United States-based cryptocurrency exchange Coinbase has asked its customers to convert their Tether-issued USDT (USDT) stablecoin to USD Coin (USDC), a USD-pegged stablecoin issued by Circle and co-founded by Coinbase in 2018.
The cryptocurrency exchange suggested that USDC is a much more secure alternative in the wake of the FTX collapse saga and has also exempted any fee on the conversion of USDT to USDC on its platform. The firm said:
“We believe that USD Coin (USDC) is a trusted and reputable stablecoin, so we’re making it more frictionless to switch: starting today, we’re waiving fees for global retail customers to convert USDT to USDC.”
Stablecoins started out as an onboarding tool for the crypto exchanges in the early days of crypto, but today they have become a key market player and liquidity source. However, there has always been some form of scrutiny around their reserves backing these stablecoins. A stablecoin, by definition, must be backed by 1 USD or equivalent.
The reserve debate intensified in the aftermath of FTX collapse as many firms with exposure to the tainted exchange and its sister company Alameda Research went bankrupt. There was another allegation about Binance CEO Changepeng Zhao trading barbs with former FTX CEO Sam Bankman-Fried and accusing him of trying to depeg USDT.
post-strike FTX scoop: Just before the bankruptcy, @cz_binance accused @SBF_FTX of trying to drive down the price of Tether. They traded barbs in a group chat with other crypto execs. “The more damage you do now, the more jail time," CZ said. https://t.co/OTlYgoEruJ— David Yaffe-Bellany (@yaffebellany) December 9, 2022
Tether published its latest quarterly attestation on Nov. 10, just a day before the exchange filed for bankruptcy. The report noted that 82% of Tether’s reserves are held in cash, cash equivalents and other short-term deposits as of Sept. 30, 2022.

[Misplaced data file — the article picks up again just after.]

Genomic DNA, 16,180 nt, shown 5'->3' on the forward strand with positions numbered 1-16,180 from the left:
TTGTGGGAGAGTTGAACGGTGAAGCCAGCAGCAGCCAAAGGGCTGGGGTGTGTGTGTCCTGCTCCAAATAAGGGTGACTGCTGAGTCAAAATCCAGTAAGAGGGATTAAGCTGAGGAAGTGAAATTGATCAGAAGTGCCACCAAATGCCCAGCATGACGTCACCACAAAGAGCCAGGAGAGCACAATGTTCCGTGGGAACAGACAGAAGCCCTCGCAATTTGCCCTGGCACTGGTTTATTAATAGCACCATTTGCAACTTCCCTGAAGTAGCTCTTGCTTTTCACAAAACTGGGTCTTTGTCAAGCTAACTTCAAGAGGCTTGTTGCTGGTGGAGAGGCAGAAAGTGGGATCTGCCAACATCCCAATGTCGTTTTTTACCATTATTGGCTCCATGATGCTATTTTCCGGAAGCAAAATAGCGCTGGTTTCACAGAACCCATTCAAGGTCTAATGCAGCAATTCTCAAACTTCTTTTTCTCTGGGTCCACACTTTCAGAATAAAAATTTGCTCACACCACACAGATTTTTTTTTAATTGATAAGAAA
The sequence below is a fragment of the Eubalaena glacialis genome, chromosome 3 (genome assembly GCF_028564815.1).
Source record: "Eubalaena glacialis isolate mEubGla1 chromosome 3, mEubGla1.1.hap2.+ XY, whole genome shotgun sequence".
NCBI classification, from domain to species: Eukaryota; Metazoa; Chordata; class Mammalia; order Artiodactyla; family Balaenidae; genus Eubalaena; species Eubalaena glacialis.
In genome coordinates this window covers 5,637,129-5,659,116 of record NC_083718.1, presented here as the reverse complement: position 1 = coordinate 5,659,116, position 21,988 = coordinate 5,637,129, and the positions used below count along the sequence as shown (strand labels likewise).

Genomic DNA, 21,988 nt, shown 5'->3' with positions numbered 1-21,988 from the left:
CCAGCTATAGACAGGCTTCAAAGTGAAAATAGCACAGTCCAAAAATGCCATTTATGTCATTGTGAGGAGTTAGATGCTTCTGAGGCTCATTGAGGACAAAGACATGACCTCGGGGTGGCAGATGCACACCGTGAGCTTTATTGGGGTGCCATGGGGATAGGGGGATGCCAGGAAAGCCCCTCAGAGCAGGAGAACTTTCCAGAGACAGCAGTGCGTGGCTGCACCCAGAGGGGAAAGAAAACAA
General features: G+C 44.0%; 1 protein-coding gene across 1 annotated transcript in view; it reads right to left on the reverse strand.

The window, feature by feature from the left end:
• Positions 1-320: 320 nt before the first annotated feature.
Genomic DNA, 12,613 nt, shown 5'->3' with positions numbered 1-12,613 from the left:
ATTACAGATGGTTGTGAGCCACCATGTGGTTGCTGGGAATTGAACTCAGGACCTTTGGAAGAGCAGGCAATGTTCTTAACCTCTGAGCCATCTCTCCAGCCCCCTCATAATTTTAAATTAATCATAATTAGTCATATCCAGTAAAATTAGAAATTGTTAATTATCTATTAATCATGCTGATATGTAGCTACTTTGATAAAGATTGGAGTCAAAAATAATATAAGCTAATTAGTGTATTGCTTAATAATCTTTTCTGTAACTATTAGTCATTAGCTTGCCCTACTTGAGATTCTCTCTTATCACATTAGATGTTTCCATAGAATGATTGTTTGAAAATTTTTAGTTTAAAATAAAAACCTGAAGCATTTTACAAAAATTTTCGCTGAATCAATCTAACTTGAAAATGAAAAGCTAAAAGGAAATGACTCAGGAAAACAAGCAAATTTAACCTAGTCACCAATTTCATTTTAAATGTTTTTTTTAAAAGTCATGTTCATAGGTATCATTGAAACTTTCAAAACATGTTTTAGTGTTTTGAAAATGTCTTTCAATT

Coinbase also stressed that USDC is 100% backed by “cash and short-dated U.S. treasuries held in U.S. regulated financial institutions,” and it is always redeemable 1:1 for U.S. dollars.
In a statement sent to Cointelegraph, a Tether spokesperson classified Coinbase's initiative as inappropriate and desperate:
“This wildly inappropriate ‘offering’ from Coinbase demonstrates the desperation of USDC during a time in which its market cap has suffered immensely, with a loss of USD12B in three months. This isn’t an honest competitive rivalry. This is a sad and desperate attempt from a company that is clearly suffering. The general conclusion on Twitter in response to their announcement, is that this is a move borne out of desperation. As for Tether, we believe lower fees are always better for the customer.”
Apart from the debate over reserve audits, there is a growing “stablecoin war” among crypto exchanges as well. Coinbase’s request to convert USDT to USDC comes just a couple of months after Binance, another global player, cut support for USDC, leading to a drop of $3 billion in the market cap of the Coinbase co-founded stablecoin.
Tether-issued USDT is the largest stablecoin by market share with a market cap of $65 billion. USDC currently sits at a $42 billion market capitalization but has rapidly eaten into USDT’s market share. Binance’s stablecoin, BUSD, currently has a market cap of $22 billion.
This article was updated on Dec. 10 to include a statement from the Tether.